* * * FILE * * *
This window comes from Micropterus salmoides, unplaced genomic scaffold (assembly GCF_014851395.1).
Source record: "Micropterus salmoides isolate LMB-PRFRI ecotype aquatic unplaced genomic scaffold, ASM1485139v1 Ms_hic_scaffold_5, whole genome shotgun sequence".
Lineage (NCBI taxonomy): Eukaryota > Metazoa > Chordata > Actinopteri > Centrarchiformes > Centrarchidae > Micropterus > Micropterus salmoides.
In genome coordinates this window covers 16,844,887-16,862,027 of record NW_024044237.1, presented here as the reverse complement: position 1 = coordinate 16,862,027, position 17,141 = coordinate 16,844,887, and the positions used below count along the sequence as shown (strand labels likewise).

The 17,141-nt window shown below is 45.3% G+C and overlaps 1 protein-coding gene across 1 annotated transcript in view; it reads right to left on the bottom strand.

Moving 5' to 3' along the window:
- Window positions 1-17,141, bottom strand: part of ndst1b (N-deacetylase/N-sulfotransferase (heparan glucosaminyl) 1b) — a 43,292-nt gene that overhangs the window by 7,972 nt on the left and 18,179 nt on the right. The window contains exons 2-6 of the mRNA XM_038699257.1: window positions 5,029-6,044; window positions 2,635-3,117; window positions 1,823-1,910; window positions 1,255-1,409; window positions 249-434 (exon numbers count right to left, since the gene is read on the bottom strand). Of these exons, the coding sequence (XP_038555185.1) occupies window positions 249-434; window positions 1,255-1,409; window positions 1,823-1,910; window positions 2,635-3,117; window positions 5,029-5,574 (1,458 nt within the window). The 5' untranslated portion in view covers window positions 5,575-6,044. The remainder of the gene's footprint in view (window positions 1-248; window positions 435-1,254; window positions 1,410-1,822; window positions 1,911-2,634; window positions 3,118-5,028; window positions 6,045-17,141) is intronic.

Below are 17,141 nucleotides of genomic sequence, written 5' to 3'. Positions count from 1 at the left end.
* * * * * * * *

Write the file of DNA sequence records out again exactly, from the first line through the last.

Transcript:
This window comes from Micropterus salmoides, unplaced genomic scaffold (assembly GCF_014851395.1).
Source record: "Micropterus salmoides isolate LMB-PRFRI ecotype aquatic unplaced genomic scaffold, ASM1485139v1 Ms_hic_scaffold_5, whole genome shotgun sequence".
Lineage (NCBI taxonomy): Eukaryota > Metazoa > Chordata > Actinopteri > Centrarchiformes > Centrarchidae > Micropterus > Micropterus salmoides.
In genome coordinates this window covers 16,844,887-16,862,027 of record NW_024044237.1, presented here as the reverse complement: position 1 = coordinate 16,862,027, position 17,141 = coordinate 16,844,887, and the positions used below count along the sequence as shown (strand labels likewise).

The 17,141-nt window shown below is 45.3% G+C and overlaps 1 protein-coding gene across 1 annotated transcript in view; it reads right to left on the bottom strand.

Moving 5' to 3' along the window:
- Window positions 1-17,141, bottom strand: part of ndst1b (N-deacetylase/N-sulfotransferase (heparan glucosaminyl) 1b) — a 43,292-nt gene that overhangs the window by 7,972 nt on the left and 18,179 nt on the right. The window contains exons 2-6 of the mRNA XM_038699257.1: window positions 5,029-6,044; window positions 2,635-3,117; window positions 1,823-1,910; window positions 1,255-1,409; window positions 249-434 (exon numbers count right to left, since the gene is read on the bottom strand). Of these exons, the coding sequence (XP_038555185.1) occupies window positions 249-434; window positions 1,255-1,409; window positions 1,823-1,910; window positions 2,635-3,117; window positions 5,029-5,574 (1,458 nt within the window). The 5' untranslated portion in view covers window positions 5,575-6,044. The remainder of the gene's footprint in view (window positions 1-248; window positions 435-1,254; window positions 1,410-1,822; window positions 1,911-2,634; window positions 3,118-5,028; window positions 6,045-17,141) is intronic.

Below are 17,141 nucleotides of genomic sequence, written 5' to 3'. Positions count from 1 at the left end.